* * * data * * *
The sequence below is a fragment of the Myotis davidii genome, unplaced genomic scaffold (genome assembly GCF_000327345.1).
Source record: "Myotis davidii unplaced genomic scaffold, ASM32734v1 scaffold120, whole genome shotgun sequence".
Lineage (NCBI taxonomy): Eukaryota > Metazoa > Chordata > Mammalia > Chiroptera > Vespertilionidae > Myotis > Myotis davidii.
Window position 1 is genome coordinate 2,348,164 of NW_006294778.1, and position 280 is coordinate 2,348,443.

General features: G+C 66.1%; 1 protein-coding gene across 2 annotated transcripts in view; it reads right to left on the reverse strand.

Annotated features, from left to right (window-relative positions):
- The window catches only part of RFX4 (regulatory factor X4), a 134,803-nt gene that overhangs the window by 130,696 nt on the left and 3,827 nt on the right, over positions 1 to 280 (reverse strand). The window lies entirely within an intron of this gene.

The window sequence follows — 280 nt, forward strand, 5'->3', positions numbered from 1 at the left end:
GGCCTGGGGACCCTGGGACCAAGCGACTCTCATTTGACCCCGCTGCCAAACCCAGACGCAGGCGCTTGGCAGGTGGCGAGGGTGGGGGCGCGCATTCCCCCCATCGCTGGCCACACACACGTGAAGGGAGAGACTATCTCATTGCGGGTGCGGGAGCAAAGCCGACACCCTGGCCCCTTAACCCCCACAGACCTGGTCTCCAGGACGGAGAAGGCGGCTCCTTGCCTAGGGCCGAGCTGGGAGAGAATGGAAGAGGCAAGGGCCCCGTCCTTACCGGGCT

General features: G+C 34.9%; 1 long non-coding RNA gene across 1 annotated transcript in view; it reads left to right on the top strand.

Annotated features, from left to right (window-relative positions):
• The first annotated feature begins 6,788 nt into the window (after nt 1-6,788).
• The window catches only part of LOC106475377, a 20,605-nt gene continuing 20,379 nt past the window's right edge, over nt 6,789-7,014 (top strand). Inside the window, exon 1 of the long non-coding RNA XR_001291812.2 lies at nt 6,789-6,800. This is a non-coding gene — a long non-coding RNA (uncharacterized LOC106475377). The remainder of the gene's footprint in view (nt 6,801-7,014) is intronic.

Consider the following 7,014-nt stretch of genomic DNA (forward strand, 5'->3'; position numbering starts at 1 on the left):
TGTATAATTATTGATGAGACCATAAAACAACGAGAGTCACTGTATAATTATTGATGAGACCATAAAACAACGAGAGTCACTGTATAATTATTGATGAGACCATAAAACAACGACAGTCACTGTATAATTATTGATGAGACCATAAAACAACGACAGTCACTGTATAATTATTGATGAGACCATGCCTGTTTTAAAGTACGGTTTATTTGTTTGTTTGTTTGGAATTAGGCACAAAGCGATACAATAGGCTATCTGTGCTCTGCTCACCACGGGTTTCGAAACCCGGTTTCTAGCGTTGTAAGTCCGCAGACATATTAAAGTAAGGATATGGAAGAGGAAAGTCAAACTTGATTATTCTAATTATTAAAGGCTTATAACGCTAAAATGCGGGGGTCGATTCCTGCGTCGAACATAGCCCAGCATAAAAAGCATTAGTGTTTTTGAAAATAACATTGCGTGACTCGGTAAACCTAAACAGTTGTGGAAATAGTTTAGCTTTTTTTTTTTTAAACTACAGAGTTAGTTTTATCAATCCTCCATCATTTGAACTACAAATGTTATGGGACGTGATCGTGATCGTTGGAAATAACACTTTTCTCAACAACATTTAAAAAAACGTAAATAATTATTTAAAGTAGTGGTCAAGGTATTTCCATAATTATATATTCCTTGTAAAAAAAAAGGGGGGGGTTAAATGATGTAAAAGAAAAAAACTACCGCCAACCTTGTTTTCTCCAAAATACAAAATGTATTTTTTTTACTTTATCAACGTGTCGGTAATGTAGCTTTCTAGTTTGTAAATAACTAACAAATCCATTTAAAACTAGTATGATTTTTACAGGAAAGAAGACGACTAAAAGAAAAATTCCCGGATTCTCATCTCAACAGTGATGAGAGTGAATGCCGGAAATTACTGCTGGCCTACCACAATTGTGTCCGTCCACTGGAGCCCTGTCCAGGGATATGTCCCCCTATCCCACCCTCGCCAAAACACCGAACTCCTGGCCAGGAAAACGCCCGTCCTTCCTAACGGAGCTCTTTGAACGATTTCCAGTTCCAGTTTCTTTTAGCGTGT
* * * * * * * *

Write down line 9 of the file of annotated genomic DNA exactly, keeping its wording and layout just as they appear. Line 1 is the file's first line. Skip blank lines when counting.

GGCCTGGGGACCCTGGGACCAAGCGACTCTCATTTGACCCCGCTGCCAAACCCAGACGCAGGCGCTTGGCAGGTGGCGAGGGTGGGGGCGCGCATTCCCCCCATCGCTGGCCACACACACGTGAAGGGAGAGACTATCTCATTGCGGGTGCGGGAGCAAAGCCGACACCCTGGCCCCTTAACCCCCACAGACCTGGTCTCCAGGACGGAGAAGGCGGCTCCTTGCCTAGGGCCGAGCTGGGAGAGAATGGAAGAGGCAAGGGCCCCGTCCTTACCGGGCT